I actually tried that with those blood relatives who abandoned us. I tried to understand for a very long time why they thought or felt the way they did. If it was just a fear of not understanding and a fear of not being able to deal with the autism I think I could have forgiven that. But it was the true not caring and the true not wanting to understand, not a fear of understanding that drove me from my blood relatives. It wasn’t even the relative who had ideas for you, albeit so very wrong, including it being just bad parenting. In an odd way they at least seem to care, even condescendingly, what is happening, even though they have no idea what they are talking about. Of course, this doesn’t include the relative who keeps telling you to spank your child and that will fix your child. Ignorance and stupidity really are no excuse, but at least you can understand it. Just not giving a damn well, that is a totally different rejection.
The truth is your child and you deserve respect. No one has a right to be mean to your children no matter who they are. When anyone is mean to a child, never mind one they know is disabled or ill, then they are not only not family, they are removed from the definition of human being in my book completely. They cease to be a part of your life, and are not worth any effort on your part. I think the hardest part when this happens is that you also need to deal with the fact that there are those out there who are not you and you cannot expect them to be. There were so many people that I had been overjoyed when things were good and helpful when things were bad, but when it was my turn, their backs was what I saw. The trick of course, is to make sure that in your disappointment, your sense of self does not change. It is important that you do not change who you are just because those who were supposed to be there for you, were not what you expected. Disappointment in the human condition can be hard at times, but it does not mean you have to change who you are.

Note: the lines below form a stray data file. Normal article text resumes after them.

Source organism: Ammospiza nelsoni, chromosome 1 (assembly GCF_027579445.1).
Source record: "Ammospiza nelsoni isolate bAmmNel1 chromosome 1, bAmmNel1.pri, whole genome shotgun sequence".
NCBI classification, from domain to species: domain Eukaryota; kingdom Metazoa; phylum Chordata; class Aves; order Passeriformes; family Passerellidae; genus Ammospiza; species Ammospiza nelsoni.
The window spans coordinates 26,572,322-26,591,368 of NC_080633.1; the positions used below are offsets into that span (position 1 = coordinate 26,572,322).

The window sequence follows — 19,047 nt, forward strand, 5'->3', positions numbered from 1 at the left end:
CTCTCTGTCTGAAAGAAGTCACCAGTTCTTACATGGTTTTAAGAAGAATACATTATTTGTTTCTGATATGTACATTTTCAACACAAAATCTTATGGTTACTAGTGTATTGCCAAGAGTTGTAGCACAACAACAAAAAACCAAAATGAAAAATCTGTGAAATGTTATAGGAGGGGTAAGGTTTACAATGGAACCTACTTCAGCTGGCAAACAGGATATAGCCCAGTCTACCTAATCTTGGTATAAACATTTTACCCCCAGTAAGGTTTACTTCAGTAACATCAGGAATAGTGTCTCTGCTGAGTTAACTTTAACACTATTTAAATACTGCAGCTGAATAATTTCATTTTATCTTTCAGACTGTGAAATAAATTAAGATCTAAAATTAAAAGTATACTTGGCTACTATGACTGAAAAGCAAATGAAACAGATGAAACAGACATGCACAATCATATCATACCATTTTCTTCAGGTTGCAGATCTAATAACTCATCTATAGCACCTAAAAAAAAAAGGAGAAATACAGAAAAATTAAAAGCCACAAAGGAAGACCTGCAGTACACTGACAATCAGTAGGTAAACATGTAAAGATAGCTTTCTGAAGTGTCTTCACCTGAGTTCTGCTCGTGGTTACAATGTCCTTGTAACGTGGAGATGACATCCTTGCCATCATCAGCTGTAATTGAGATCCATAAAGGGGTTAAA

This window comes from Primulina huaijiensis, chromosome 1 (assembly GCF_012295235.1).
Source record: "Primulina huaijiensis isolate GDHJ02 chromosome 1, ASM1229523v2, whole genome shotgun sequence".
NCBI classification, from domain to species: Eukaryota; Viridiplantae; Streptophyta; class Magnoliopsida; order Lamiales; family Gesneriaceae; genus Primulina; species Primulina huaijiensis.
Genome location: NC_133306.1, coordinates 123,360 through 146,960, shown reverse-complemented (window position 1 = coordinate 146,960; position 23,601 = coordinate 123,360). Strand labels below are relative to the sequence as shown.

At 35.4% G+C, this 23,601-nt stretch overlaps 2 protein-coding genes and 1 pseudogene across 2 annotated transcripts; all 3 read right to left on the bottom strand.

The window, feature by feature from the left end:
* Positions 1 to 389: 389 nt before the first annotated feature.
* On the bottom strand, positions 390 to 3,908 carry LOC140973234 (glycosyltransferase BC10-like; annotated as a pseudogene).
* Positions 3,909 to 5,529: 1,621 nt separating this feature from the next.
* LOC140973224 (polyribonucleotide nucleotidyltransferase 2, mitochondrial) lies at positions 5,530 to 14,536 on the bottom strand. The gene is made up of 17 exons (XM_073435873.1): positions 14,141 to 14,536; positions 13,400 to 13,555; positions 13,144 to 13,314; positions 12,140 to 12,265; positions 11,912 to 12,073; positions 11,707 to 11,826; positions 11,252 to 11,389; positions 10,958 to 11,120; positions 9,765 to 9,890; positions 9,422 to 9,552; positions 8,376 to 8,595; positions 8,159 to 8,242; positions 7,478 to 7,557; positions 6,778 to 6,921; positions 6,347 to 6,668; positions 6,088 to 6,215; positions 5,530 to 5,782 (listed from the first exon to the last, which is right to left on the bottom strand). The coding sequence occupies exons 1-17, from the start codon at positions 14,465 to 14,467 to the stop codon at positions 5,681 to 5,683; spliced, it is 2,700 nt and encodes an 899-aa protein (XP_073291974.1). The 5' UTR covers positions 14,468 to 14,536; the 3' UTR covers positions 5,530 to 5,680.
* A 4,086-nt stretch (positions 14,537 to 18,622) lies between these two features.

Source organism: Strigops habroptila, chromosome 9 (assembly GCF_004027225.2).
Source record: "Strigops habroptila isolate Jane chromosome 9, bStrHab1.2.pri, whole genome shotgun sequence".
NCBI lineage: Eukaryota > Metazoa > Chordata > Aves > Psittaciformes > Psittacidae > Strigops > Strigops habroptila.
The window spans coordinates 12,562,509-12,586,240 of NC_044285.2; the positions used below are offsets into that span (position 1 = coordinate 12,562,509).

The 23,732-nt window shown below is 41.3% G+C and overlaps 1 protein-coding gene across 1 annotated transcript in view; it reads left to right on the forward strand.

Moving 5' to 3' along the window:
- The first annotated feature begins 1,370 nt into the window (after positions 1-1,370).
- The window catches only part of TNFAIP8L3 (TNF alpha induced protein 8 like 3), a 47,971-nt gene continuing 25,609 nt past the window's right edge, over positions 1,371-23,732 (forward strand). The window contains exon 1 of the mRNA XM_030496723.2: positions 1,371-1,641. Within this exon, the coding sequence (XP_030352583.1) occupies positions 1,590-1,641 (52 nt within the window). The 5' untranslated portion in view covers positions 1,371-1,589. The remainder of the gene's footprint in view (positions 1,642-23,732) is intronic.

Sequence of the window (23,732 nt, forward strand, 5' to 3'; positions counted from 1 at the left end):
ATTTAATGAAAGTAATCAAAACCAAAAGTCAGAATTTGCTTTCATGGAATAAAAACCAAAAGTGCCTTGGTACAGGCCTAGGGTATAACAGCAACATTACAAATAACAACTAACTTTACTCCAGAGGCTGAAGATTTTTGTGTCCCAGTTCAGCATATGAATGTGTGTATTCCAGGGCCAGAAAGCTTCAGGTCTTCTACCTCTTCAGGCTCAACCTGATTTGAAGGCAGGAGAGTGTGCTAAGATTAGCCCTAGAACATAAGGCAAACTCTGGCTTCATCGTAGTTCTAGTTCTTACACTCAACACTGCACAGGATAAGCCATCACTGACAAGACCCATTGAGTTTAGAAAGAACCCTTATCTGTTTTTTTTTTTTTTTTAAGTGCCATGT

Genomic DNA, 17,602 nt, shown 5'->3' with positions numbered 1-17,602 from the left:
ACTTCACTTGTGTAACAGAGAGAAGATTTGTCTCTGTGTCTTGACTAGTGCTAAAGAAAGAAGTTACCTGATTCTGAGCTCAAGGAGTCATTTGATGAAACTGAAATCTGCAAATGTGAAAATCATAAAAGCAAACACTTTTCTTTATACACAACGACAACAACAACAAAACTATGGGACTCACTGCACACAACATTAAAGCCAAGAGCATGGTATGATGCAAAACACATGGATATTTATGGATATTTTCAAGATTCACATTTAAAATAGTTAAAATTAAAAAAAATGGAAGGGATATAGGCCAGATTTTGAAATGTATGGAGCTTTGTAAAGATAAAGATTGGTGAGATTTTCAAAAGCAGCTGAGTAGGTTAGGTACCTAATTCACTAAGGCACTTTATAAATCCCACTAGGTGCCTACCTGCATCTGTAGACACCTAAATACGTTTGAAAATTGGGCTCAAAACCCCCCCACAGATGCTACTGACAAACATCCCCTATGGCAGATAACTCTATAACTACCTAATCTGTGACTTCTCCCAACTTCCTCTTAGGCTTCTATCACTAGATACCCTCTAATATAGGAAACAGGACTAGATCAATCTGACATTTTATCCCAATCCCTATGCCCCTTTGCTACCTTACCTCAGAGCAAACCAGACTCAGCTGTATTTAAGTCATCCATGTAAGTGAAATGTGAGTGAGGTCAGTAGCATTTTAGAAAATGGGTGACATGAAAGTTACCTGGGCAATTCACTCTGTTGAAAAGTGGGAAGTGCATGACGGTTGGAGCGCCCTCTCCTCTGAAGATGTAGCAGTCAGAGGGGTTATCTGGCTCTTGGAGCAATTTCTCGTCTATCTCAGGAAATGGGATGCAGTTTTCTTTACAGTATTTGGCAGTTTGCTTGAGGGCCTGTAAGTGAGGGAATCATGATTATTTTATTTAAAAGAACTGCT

So we mourn who our children are not going to be at the same time that we mourn the loss of those that were supposed to be our family. We deal with a lot at the very beginning of our journey with our children. We just never thought that while we were trying to build a world in which our children could exist, we would also have to rebuild our definition of family.
But rebuild it we can and we do. We learn that family is the person who sits with your child and holds them while they meltdown in school. We learn that family is the person who runs to the market for you because you are too overwhelmed to go out for that quart of milk. We learn that family is the person who sits with you over a cup of coffee and listens to you bitch and complain how alone you feel even with them sitting there. We learn that family is the parents of other special needs kids who accept you and your child without reservation.
We learn that family is some stranger on twitter or facebook that you have never met face-to-face, but understands you without ever having met you. Together we offer advice and give hugs (albeit virtual) when things gets tough. Together we exchange information, ideas, and hopes for the future. Together we understand what it means to not be able to go on a “date” with your spouse or that “date” means the respite care giver came over and you and hubby sit in the basement for an hour of peace or in fact, just fall asleep together because you have found that rare moment of quiet. Together we understand without condemnation what it means to be severely in debt because of therapies. Together we understand what it means to be overjoyed that your child reaches and surpasses a milestone that an NT child reached years before. Together we understand what it means that there may not be a solution to a problem and that we just need to deal with life as it is at present, but that we can hold out hope beyond hope for a better future to come. But most of all, together we do not condemn, together we do not judge, together we are just there, as best we can be, if one of us needs each other.
Family has many meanings in today’s world. There are many configurations of family and how these families look. I say embrace your new families. We all have a right to belong among those that understand us.
Until next time,
Glad for those that are part of my new found family,
OK one more 9/11 must see video: